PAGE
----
The MAX Study: Mitomycin C, Avastin and Xeloda in Patients With Untreated Metastatic Colorectal Cancer
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|ClinicalTrials.gov Identifier: NCT00294359|
Recruitment Status : Completed
First Posted : February 22, 2006
Last Update Posted : August 22, 2007
Although it is possible to cure bowel cancer when it is detected at an early stage, in many cases it may spread to involve other organs and in these cases is generally incurable. Chemotherapy prolongs survival and improves quality of life in such patients, but standard chemotherapy for this disease has not been defined.
There are several possible chemotherapy treatments for patients with bowel cancer, which has spread to other organs. However, these treatments are only partly effective and only work for a limited period of time. Most treatments are associated with a number of possible side effects which may have a detrimental effect on quality of life. Thus, it is imperative that more effective treatments with the lowest possible risk of side effects are developed.
Previous studies have shown that the addition of a new type of antibody treatment (bevacizumab) to an intensive combination chemotherapy regimen improved survival in patients with advanced bowel cancer and extended the time before tumours began to grow. However, intensive chemotherapy is likely to only be a suitable treatment for a proportion of patients with bowel cancer, because intensive chemotherapy causes a high rate of side effects.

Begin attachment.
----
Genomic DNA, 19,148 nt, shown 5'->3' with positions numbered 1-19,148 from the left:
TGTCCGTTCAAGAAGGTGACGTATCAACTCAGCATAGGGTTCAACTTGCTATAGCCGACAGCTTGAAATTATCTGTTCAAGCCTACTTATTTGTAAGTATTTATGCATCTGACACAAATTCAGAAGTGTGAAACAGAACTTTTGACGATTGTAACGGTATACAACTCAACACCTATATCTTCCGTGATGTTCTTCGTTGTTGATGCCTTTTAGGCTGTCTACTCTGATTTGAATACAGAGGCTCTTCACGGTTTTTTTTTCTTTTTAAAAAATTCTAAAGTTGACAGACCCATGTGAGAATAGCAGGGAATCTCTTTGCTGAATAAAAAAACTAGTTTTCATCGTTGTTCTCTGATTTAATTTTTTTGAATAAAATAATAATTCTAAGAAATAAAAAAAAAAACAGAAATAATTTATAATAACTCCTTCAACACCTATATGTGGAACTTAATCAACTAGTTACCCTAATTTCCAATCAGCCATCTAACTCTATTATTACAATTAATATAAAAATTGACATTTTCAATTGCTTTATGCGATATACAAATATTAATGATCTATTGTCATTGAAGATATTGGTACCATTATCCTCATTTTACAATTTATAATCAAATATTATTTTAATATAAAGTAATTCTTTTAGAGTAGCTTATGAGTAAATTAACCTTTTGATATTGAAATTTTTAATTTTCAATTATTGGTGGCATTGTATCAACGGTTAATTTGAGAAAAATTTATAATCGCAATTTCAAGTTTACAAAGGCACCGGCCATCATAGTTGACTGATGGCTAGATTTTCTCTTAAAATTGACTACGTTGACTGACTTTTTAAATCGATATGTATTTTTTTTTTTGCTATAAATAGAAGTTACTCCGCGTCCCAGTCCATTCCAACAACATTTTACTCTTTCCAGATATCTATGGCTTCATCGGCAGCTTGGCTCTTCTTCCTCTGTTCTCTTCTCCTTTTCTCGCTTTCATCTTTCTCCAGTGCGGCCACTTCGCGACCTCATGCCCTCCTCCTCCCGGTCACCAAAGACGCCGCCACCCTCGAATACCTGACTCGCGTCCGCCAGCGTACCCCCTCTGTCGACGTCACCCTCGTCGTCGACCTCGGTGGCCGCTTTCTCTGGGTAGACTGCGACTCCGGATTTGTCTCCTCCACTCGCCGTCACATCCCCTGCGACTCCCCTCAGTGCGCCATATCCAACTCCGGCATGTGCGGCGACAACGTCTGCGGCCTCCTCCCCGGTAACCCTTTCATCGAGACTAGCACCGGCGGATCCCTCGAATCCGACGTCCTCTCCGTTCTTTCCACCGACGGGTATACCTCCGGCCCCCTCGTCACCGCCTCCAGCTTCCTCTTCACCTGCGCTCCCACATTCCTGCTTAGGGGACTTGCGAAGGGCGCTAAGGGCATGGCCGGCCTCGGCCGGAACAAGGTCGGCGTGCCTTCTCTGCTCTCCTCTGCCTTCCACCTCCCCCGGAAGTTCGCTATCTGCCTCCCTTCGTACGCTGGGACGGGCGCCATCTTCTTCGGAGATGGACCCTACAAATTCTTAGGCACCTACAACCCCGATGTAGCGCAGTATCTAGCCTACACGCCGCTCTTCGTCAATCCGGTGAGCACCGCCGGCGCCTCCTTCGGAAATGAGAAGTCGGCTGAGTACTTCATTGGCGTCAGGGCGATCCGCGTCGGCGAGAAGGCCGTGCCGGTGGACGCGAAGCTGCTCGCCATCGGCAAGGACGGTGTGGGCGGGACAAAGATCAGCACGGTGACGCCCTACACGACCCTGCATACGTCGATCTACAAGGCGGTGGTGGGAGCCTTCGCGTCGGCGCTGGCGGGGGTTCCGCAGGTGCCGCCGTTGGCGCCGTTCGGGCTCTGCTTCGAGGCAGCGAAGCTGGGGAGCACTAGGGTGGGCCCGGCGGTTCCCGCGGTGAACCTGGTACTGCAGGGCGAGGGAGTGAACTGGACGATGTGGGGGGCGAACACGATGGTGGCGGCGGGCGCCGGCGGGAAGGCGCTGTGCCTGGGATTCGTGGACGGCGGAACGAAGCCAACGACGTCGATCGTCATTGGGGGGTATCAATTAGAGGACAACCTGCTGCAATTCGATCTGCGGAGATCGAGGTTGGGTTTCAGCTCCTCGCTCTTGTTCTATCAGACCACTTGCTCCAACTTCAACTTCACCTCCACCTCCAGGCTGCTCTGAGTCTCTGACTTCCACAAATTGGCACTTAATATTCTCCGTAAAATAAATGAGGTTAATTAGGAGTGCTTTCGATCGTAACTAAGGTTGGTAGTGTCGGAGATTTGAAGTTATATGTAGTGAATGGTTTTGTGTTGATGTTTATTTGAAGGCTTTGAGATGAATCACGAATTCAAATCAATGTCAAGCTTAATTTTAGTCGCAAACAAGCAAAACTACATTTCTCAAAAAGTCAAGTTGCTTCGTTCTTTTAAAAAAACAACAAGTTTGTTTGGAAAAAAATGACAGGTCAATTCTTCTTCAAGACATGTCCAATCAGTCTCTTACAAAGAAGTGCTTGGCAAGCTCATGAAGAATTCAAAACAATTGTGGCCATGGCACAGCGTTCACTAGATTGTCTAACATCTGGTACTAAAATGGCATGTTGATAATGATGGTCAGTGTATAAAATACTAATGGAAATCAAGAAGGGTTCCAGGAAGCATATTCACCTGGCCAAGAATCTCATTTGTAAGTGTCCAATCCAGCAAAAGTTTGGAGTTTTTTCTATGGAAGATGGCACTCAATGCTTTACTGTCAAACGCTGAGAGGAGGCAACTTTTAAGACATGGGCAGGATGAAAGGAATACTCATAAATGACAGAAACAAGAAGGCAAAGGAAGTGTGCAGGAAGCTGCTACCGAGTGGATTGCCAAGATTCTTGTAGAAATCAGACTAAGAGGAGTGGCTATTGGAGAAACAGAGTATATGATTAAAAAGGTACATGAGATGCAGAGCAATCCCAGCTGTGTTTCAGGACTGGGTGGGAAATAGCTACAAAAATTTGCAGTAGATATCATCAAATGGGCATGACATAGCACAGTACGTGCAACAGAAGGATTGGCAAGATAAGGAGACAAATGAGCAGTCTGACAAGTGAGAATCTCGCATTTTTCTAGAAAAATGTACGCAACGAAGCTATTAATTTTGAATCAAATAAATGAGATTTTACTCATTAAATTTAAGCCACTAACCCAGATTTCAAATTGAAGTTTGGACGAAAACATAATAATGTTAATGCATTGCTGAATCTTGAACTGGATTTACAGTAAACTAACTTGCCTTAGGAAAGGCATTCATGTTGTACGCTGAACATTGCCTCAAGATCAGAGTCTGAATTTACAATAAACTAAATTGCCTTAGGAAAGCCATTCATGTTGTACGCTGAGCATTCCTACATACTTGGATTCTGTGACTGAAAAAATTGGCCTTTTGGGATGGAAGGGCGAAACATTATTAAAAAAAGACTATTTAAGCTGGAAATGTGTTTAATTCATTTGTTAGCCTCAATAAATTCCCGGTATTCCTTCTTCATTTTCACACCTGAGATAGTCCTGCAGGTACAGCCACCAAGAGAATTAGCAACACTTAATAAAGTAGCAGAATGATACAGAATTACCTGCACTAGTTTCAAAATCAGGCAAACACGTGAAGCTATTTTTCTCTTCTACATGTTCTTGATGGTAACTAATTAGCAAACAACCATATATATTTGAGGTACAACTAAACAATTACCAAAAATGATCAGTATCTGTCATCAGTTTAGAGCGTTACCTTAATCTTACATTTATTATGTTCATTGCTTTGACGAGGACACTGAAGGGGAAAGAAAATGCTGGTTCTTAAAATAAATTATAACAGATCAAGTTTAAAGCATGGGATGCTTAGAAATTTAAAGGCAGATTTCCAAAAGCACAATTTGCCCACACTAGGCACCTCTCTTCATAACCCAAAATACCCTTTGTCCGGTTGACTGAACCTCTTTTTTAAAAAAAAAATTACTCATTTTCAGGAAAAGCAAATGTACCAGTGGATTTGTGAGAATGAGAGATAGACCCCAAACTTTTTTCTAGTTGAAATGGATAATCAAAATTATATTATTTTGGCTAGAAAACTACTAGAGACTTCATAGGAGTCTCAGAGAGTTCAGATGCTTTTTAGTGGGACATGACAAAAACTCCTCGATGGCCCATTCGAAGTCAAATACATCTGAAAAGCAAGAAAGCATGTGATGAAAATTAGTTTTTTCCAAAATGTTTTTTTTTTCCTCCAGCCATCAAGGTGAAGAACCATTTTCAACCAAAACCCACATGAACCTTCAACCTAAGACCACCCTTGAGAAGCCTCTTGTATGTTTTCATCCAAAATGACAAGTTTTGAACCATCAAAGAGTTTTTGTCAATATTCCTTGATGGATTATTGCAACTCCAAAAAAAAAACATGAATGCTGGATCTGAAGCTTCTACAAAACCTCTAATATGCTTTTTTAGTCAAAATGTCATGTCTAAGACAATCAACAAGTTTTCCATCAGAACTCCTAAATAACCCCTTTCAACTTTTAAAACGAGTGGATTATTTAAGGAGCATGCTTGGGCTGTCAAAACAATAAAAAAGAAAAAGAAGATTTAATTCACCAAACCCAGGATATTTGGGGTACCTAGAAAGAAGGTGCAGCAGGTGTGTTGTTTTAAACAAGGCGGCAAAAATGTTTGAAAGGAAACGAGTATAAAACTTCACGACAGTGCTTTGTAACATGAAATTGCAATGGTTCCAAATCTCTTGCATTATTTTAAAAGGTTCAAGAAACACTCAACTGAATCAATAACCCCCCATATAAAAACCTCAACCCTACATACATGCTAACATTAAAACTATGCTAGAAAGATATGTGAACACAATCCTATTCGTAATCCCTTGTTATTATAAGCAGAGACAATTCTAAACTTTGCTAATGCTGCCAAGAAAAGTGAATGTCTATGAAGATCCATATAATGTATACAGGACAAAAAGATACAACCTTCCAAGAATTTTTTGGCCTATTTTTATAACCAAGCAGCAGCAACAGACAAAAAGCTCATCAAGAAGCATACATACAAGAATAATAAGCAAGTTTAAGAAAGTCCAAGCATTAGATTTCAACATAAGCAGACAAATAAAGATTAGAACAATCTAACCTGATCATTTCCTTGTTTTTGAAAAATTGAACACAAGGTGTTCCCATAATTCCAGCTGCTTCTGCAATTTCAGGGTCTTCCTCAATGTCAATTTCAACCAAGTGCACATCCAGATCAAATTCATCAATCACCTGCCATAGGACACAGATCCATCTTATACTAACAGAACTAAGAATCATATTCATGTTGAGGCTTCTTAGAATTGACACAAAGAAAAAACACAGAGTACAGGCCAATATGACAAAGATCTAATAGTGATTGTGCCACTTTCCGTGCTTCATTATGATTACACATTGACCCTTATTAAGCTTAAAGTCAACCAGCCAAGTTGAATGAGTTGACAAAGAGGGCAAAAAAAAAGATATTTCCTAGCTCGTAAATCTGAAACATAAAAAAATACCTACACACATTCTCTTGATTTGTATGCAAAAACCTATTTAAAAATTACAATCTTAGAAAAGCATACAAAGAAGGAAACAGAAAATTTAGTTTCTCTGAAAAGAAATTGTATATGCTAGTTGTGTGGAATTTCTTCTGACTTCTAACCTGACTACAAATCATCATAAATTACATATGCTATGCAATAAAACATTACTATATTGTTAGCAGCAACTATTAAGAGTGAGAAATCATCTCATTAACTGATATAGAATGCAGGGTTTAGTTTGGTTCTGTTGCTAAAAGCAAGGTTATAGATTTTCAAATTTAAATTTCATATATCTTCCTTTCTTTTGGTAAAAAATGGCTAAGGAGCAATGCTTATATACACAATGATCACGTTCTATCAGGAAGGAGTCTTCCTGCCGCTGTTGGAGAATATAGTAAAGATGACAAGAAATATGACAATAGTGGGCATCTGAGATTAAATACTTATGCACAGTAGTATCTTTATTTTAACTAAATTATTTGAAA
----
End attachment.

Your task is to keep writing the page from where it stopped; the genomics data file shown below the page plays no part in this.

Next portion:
This study compares a gentle chemotherapy treatment (capecitabine chemotherapy tablets given by mouth) with the combination of capecitabine and bevacizumab and the combination of capecitabine, bevacizumab and intravenous mitomycin C.
It is expected that a gentle chemotherapy treatment or a gentle chemotherapy treatment combined with bevacizumab would be an appropriate treatment for both young and fit patients as well as older and less fit patients who would not easily tolerate intensive chemotherapy.
|Condition or disease||Intervention/treatment||Phase|
|Metastatic Colorectal Cancer||Drug: Mitomycin C; Capecitabine; Bevacizumab||Phase 2 Phase 3|
|Study Type :||Interventional (Clinical Trial)|
|Estimated Enrollment :||333 participants|
|Intervention Model:||Parallel Assignment|
|Masking:||None (Open Label)|
|Official Title:||The MAX Study: A Randomised Phase II/III Study to Evaluate the Role of Mitomycin C, Avastin and Xeloda in Patients With Untreated Metastatic Colorectal Cancer|
|Study Start Date :||June 2005|
|Actual Study Completion Date :||July 2007|
- Phase II: - treatment related toxicity
- Phase III: - progression free survival
- Phase II: - treatment response
- Phase III:
- - treatment related toxicity
- - treatment response
- - overall survival
- - symptoms of disease, treatment and quality of life
- - cost of therapy and assessment of gain in quality-adjusted progression free survival
To learn more about this study, you or your doctor may contact the study research staff using the contact information provided by the sponsor.
Please refer to this study by its ClinicalTrials.gov identifier (NCT number): NCT00294359
|Principal Investigator:||Niall C Tebbutt, BA (Hons) BM BCh PhD MRCP FRAC||Ludwig Oncology Unit, Austin Health|